What to Do? Mortgage Rates Below 4% May Soon Be History

What to Do? Mortgage Rates Below 4% May Soon Be HistoryIt has been an historic ride for those able to refinance or purchase a home — the fixed rate on the 30-year mortgage has been under 4 percent for 14 months.
Unfortunately, those days are likely numbered, with economic indicators and pending Federal Reserve actions pointing to a faster pace to 4 percent than had been earlier projected.
Freddie Mac still expects that average fixed rates will touch the 4 percent mark  during the second half of 2013 — which just got underway.
This past week the average 30-year fixed rate was at 3.81 percent. The record low was hit last November at 3.31 percent.
Make no mistake, however, rates are still historically low. Remember when the 30-year rate peaked at 18.63 percent in Oct. 9, 1981?
However, the trajectory has shifted sooner than later for 2013, with a housing recovery that has moved into a higher gear, boosted by rising home prices, higher demand for new, single-family residences and the looming pullback of bond purchases by the central bank.
“I think the low rates that we had seen over the last year — I think that will be history,” Frank Nothaft, vice president and chief economist with Freddie Mac, told ABC News.
Those homeowners who are able to refinance should closely examine their options. A quarter of U.S. homeowners are “underwater,” owing more on mortgages than the worth of their homes, according to Zillow’s latest update for the first quarter of 2013. That means they have a balancing act — waiting on home prices/values to continue to rise, but keeping a wary eye on rising interest rates. Their window of opportunity may be closing.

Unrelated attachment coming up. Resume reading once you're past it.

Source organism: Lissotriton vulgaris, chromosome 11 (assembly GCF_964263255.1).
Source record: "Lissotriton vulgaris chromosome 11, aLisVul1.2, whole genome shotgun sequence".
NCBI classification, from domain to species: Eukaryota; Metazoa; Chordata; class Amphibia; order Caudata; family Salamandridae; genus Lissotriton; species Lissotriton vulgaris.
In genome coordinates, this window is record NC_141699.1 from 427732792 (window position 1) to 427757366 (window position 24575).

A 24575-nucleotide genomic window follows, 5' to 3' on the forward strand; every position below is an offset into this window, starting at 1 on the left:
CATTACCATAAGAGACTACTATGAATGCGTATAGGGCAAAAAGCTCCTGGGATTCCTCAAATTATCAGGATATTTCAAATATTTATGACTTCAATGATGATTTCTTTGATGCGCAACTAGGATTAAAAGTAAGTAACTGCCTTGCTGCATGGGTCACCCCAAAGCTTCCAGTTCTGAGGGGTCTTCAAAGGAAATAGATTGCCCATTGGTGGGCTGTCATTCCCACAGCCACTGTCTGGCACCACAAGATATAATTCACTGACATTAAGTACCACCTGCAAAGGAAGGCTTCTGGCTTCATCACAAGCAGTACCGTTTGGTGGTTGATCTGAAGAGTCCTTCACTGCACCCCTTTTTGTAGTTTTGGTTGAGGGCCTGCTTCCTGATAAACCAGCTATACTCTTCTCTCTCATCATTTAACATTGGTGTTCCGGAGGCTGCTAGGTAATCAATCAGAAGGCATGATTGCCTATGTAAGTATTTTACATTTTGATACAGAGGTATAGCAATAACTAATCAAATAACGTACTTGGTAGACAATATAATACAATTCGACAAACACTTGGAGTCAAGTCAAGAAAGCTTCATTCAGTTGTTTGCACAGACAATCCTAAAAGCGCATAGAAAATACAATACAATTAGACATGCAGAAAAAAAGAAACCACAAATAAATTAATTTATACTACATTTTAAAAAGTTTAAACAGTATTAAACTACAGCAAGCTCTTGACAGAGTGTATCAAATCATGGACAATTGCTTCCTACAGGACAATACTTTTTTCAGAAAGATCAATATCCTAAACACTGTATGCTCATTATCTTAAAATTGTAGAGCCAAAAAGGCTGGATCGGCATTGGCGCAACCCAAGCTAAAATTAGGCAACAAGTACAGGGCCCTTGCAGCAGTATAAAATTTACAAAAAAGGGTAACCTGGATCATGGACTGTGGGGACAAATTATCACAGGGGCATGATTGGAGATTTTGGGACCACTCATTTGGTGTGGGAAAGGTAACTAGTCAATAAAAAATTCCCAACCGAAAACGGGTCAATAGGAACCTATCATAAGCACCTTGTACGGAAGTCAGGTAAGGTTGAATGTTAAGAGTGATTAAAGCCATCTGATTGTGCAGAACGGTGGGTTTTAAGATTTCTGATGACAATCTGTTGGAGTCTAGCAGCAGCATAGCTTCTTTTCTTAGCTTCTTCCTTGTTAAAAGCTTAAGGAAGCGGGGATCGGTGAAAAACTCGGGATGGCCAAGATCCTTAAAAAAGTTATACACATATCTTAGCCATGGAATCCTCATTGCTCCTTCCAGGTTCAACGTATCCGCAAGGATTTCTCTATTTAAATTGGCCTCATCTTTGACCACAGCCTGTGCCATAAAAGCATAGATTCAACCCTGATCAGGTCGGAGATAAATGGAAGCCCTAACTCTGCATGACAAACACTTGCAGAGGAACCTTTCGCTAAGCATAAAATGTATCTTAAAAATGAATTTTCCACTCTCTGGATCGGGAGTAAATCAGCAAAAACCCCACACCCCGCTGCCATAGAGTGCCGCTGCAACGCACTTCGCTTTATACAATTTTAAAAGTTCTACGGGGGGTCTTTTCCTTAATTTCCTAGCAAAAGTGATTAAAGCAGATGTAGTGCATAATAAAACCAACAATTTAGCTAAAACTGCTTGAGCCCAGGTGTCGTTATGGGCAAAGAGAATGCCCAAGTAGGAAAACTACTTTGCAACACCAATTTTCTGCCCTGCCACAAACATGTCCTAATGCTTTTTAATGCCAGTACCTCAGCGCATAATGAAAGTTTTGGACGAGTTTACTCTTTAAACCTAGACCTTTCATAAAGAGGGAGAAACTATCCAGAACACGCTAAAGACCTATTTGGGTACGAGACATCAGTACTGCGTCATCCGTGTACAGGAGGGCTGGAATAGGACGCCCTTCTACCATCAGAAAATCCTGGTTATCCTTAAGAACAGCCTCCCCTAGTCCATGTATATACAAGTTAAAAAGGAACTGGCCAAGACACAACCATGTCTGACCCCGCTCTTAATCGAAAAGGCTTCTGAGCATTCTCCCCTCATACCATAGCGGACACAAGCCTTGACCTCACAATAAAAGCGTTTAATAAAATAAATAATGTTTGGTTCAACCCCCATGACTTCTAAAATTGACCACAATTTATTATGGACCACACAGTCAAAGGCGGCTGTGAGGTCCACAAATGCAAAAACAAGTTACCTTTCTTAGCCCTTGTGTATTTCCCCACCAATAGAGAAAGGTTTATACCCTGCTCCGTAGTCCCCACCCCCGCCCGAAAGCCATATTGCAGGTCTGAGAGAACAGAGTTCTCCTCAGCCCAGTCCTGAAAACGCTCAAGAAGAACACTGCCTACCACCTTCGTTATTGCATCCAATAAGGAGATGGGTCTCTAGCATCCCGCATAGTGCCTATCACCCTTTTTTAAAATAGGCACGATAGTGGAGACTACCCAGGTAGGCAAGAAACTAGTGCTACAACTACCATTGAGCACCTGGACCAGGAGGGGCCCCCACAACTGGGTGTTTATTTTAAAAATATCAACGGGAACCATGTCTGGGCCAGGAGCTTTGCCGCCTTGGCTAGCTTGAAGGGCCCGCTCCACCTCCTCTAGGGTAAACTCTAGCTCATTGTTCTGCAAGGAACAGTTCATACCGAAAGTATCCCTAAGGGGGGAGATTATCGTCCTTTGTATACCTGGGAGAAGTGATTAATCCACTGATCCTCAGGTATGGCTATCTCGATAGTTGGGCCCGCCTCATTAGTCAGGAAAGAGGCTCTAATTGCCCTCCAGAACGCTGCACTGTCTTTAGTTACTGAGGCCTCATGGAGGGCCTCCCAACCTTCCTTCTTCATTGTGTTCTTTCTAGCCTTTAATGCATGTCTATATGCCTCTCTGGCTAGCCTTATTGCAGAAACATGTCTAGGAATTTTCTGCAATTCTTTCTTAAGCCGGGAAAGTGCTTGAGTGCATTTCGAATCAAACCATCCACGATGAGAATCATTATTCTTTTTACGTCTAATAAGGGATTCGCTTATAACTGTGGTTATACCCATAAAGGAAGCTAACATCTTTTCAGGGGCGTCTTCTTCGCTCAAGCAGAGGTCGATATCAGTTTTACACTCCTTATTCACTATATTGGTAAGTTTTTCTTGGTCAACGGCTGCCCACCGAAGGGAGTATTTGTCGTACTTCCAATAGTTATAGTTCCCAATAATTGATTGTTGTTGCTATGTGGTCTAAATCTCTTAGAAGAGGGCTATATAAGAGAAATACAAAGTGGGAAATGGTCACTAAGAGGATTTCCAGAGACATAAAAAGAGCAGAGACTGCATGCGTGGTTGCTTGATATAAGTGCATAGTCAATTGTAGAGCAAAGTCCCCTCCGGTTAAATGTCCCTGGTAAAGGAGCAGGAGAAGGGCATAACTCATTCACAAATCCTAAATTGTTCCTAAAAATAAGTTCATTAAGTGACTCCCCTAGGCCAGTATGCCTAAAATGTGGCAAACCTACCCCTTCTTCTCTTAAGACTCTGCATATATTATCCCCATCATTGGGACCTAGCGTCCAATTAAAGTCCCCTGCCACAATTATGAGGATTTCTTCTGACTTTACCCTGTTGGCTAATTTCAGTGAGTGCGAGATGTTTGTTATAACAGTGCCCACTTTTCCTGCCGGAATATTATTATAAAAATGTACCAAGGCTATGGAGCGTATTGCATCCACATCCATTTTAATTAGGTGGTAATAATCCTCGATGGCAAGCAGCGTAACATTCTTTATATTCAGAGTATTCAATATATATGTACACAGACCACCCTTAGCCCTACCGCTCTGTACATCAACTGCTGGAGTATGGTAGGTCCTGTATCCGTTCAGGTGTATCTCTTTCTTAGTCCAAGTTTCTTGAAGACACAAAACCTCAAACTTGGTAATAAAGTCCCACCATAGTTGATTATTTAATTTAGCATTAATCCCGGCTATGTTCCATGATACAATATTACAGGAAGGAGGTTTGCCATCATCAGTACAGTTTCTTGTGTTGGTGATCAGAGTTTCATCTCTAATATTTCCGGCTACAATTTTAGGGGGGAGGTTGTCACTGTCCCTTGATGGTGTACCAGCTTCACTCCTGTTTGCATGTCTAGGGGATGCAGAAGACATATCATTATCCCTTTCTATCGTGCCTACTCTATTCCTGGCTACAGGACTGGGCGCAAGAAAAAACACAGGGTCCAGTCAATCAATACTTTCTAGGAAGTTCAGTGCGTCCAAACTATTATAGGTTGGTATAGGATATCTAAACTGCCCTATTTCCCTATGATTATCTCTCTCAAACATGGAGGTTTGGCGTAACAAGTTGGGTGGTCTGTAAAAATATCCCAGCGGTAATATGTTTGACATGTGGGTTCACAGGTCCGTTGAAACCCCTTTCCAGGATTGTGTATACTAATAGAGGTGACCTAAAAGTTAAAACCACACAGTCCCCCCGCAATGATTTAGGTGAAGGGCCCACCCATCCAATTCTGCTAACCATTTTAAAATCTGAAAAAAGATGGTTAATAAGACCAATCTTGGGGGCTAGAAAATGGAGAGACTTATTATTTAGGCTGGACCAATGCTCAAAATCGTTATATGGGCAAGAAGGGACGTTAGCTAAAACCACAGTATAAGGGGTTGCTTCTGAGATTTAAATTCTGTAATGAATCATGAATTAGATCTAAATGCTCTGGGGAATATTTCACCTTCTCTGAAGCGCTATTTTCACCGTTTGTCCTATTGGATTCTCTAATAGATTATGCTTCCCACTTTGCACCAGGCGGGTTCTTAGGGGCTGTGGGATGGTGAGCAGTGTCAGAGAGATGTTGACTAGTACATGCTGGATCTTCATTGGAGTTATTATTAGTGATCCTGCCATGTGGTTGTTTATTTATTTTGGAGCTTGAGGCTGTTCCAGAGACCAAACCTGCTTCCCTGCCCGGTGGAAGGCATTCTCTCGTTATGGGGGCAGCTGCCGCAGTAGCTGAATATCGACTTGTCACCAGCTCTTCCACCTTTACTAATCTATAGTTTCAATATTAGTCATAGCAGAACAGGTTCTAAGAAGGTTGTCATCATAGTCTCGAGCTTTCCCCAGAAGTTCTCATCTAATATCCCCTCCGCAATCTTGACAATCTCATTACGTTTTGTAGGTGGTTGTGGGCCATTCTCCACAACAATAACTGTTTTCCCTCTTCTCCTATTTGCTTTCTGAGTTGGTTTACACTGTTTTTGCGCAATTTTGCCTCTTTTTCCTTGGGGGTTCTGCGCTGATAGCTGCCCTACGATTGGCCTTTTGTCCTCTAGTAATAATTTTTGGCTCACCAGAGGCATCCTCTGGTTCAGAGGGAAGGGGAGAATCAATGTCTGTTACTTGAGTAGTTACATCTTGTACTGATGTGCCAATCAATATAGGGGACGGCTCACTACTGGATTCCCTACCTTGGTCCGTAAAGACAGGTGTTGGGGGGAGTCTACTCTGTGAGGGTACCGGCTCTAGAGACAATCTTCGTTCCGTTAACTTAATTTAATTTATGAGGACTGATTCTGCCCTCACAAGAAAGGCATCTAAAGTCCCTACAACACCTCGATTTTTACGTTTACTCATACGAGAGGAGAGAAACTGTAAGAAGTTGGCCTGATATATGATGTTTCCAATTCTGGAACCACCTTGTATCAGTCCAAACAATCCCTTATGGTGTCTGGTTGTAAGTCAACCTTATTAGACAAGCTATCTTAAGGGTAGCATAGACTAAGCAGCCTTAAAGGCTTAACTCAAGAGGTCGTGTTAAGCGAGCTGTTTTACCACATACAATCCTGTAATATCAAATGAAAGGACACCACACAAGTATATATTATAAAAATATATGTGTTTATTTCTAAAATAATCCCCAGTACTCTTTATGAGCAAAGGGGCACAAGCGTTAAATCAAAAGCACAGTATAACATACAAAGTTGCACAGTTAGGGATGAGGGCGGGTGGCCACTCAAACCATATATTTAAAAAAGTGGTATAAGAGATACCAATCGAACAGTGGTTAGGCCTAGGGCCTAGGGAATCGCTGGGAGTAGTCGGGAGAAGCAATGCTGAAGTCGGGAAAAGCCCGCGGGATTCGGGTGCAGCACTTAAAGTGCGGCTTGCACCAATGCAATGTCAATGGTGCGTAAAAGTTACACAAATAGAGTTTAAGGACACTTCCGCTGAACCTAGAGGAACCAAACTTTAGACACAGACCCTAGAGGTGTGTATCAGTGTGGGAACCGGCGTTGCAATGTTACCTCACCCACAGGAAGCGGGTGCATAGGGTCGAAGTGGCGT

Another 18.2 percent of homeowners with mortgages, while not technically underwater, likely do not have enough equity to afford to move.
If you can manage a decrease of one percentage point from your current mortgage rate, then refinancing is likely a good idea — but Erin Lantz, director of Zillow Mortgage Marketplace, told ABC that the rules have changed.
“In today’s low rate environment, what you want to think about are monthly potential savings,” Lantz said, including the costs to refinance and how long are you planning to stay in the home.
Zillow has a helpful refinancing calculator on its website.
Most official and unofficial indicators point to a 30-year fixed rate at, just below, or just above 4 percent by the end of summer.
Minutes of the Fed’s April 30-May 1 meeting released last month show “a number” of members expressed a willingness to scale back the $85 billion a month in Treasury and mortgage bonds the Fed has been purchasing, possibly as soon as June, if the economy continues to improve.
The Fed’s next meeting on June 18-19 will be one of the most closely watched in recent memory.
Rates in recent days have risen “in response to stronger economic data and an increasing chance that the Fed may soon begin to taper their asset purchases,” said Mike Fratantoni, Vice President of Research and Economics for the Mortgage Bankers Association.
Some members of a Federal Reserve banking advisory committee have said that the Fed’s low interest-rate policies could be creating an “unsustainable bubble” in stock and bond markets.
The Fed’s policies has provided support for a slow economic recovery. But some advisory members are worried that the policies may also result in higher inflation or market instability.
The advisory group is made up of private bankers from each of the Fed’s 12 banking districts.

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